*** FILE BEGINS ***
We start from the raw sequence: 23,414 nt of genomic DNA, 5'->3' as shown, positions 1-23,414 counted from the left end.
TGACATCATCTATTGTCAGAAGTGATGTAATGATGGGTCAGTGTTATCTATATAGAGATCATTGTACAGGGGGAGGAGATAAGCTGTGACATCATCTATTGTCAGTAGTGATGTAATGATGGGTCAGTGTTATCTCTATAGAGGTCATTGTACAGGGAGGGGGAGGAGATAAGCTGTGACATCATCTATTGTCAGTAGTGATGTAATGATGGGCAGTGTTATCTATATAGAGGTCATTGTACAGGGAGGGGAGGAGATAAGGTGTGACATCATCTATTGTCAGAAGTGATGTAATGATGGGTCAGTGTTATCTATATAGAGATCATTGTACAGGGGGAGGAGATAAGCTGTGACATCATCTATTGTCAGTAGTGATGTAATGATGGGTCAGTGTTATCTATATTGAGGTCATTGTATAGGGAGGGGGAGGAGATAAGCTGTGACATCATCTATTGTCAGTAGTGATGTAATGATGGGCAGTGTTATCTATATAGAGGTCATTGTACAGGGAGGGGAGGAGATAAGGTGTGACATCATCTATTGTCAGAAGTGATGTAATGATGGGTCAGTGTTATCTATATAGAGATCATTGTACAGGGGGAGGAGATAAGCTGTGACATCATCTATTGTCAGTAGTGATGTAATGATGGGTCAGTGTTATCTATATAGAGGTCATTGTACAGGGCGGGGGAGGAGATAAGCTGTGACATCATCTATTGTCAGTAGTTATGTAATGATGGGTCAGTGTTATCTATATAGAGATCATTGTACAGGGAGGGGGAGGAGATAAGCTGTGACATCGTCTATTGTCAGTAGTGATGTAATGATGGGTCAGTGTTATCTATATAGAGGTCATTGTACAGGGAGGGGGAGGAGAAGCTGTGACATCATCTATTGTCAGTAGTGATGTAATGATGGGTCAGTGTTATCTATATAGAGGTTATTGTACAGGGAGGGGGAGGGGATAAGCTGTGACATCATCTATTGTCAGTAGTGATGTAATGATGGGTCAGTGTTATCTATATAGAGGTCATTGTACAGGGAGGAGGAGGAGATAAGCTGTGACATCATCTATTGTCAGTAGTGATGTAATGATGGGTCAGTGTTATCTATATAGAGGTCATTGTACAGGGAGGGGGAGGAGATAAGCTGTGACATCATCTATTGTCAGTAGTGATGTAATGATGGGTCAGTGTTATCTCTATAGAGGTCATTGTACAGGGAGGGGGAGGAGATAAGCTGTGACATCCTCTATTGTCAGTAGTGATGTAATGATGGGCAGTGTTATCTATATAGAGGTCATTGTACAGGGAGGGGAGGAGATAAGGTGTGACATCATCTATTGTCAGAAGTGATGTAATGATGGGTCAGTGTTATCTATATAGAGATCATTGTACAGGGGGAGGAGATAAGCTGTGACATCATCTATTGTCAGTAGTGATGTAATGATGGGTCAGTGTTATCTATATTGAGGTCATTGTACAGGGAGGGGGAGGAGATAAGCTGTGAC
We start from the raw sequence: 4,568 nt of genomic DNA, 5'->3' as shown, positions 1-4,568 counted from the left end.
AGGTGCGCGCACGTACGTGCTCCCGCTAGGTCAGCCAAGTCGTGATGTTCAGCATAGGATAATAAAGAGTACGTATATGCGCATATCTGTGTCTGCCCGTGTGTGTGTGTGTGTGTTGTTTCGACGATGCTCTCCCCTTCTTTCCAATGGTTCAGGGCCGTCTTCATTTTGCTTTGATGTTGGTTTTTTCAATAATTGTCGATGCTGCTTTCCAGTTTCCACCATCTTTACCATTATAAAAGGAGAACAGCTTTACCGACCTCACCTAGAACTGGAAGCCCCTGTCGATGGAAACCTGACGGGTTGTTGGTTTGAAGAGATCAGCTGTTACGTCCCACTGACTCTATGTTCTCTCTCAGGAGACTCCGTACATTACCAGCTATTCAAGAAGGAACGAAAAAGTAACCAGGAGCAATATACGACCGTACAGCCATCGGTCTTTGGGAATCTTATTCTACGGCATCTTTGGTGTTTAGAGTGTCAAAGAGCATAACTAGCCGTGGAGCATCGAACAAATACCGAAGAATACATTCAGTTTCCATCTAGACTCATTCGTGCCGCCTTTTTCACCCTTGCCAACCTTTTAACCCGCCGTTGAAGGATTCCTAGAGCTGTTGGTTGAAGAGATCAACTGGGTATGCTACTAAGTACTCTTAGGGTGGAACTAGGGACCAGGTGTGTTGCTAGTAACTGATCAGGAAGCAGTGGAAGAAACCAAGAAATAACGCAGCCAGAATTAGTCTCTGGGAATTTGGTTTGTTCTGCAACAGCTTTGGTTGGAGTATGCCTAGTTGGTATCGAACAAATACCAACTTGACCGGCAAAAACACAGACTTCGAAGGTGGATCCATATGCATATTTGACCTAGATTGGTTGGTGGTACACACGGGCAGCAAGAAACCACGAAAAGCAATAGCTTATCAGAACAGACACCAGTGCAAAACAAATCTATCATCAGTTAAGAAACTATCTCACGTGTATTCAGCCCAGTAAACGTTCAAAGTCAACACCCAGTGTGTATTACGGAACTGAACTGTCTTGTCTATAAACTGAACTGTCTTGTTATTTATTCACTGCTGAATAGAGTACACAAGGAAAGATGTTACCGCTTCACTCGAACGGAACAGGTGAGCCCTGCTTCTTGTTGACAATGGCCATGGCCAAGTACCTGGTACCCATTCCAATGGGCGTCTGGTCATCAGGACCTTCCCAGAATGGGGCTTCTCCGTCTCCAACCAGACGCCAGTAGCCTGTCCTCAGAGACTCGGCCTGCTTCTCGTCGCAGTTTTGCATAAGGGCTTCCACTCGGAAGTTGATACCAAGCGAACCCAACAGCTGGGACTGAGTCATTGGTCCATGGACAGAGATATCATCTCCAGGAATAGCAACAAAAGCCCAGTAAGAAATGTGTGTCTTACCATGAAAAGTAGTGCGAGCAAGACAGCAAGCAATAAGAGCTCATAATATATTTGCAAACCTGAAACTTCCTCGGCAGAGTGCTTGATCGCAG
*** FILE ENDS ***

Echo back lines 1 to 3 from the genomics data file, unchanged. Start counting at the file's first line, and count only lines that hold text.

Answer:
We start from the raw sequence: 23,414 nt of genomic DNA, 5'->3' as shown, positions 1-23,414 counted from the left end.
TGACATCATCTATTGTCAGAAGTGATGTAATGATGGGTCAGTGTTATCTATATAGAGATCATTGTACAGGGGGAGGAGATAAGCTGTGACATCATCTATTGTCAGTAGTGATGTAATGATGGGTCAGTGTTATCTCTATAGAGGTCATTGTACAGGGAGGGGGAGGAGATAAGCTGTGACATCATCTATTGTCAGTAGTGATGTAATGATGGGCAGTGTTATCTATATAGAGGTCATTGTACAGGGAGGGGAGGAGATAAGGTGTGACATCATCTATTGTCAGAAGTGATGTAATGATGGGTCAGTGTTATCTATATAGAGATCATTGTACAGGGGGAGGAGATAAGCTGTGACATCATCTATTGTCAGTAGTGATGTAATGATGGGTCAGTGTTATCTATATTGAGGTCATTGTATAGGGAGGGGGAGGAGATAAGCTGTGACATCATCTATTGTCAGTAGTGATGTAATGATGGGCAGTGTTATCTATATAGAGGTCATTGTACAGGGAGGGGAGGAGATAAGGTGTGACATCATCTATTGTCAGAAGTGATGTAATGATGGGTCAGTGTTATCTATATAGAGATCATTGTACAGGGGGAGGAGATAAGCTGTGACATCATCTATTGTCAGTAGTGATGTAATGATGGGTCAGTGTTATCTATATAGAGGTCATTGTACAGGGCGGGGGAGGAGATAAGCTGTGACATCATCTATTGTCAGTAGTTATGTAATGATGGGTCAGTGTTATCTATATAGAGATCATTGTACAGGGAGGGGGAGGAGATAAGCTGTGACATCGTCTATTGTCAGTAGTGATGTAATGATGGGTCAGTGTTATCTATATAGAGGTCATTGTACAGGGAGGGGGAGGAGAAGCTGTGACATCATCTATTGTCAGTAGTGATGTAATGATGGGTCAGTGTTATCTATATAGAGGTTATTGTACAGGGAGGGGGAGGGGATAAGCTGTGACATCATCTATTGTCAGTAGTGATGTAATGATGGGTCAGTGTTATCTATATAGAGGTCATTGTACAGGGAGGAGGAGGAGATAAGCTGTGACATCATCTATTGTCAGTAGTGATGTAATGATGGGTCAGTGTTATCTATATAGAGGTCATTGTACAGGGAGGGGGAGGAGATAAGCTGTGACATCATCTATTGTCAGTAGTGATGTAATGATGGGTCAGTGTTATCTCTATAGAGGTCATTGTACAGGGAGGGGGAGGAGATAAGCTGTGACATCCTCTATTGTCAGTAGTGATGTAATGATGGGCAGTGTTATCTATATAGAGGTCATTGTACAGGGAGGGGAGGAGATAAGGTGTGACATCATCTATTGTCAGAAGTGATGTAATGATGGGTCAGTGTTATCTATATAGAGATCATTGTACAGGGGGAGGAGATAAGCTGTGACATCATCTATTGTCAGTAGTGATGTAATGATGGGTCAGTGTTATCTATATTGAGGTCATTGTACAGGGAGGGGGAGGAGATAAGCTGTGAC
We start from the raw sequence: 4,568 nt of genomic DNA, 5'->3' as shown, positions 1-4,568 counted from the left end.